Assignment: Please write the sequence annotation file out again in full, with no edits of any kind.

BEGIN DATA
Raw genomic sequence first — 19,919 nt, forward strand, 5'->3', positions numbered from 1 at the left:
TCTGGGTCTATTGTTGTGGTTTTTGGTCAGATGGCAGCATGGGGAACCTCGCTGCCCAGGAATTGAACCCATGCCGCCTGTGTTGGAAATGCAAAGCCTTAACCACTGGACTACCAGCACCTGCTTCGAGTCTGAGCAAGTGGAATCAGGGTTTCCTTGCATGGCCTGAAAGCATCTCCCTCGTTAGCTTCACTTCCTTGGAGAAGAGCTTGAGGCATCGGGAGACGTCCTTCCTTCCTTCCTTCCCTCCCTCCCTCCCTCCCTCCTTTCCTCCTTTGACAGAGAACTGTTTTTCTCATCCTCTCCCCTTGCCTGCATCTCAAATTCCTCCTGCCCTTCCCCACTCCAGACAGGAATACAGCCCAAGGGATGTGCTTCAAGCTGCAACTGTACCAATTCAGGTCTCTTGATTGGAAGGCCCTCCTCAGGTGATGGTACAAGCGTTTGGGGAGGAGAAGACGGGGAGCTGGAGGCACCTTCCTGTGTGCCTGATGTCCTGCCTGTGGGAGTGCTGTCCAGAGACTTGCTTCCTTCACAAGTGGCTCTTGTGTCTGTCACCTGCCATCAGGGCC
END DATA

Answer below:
Raw genomic sequence first — 19,919 nt, forward strand, 5'->3', positions numbered from 1 at the left:
TCTGGGTCTATTGTTGTGGTTTTTGGTCAGATGGCAGCATGGGGAACCTCGCTGCCCAGGAATTGAACCCATGCCGCCTGTGTTGGAAATGCAAAGCCTTAACCACTGGACTACCAGCACCTGCTTCGAGTCTGAGCAAGTGGAATCAGGGTTTCCTTGCATGGCCTGAAAGCATCTCCCTCGTTAGCTTCACTTCCTTGGAGAAGAGCTTGAGGCATCGGGAGACGTCCTTCCTTCCTTCCTTCCCTCCCTCCCTCCCTCCCTCCTTTCCTCCTTTGACAGAGAACTGTTTTTCTCATCCTCTCCCCTTGCCTGCATCTCAAATTCCTCCTGCCCTTCCCCACTCCAGACAGGAATACAGCCCAAGGGATGTGCTTCAAGCTGCAACTGTACCAATTCAGGTCTCTTGATTGGAAGGCCCTCCTCAGGTGATGGTACAAGCGTTTGGGGAGGAGAAGACGGGGAGCTGGAGGCACCTTCCTGTGTGCCTGATGTCCTGCCTGTGGGAGTGCTGTCCAGAGACTTGCTTCCTTCACAAGTGGCTCTTGTGTCTGTCACCTGCCATCAGGGCC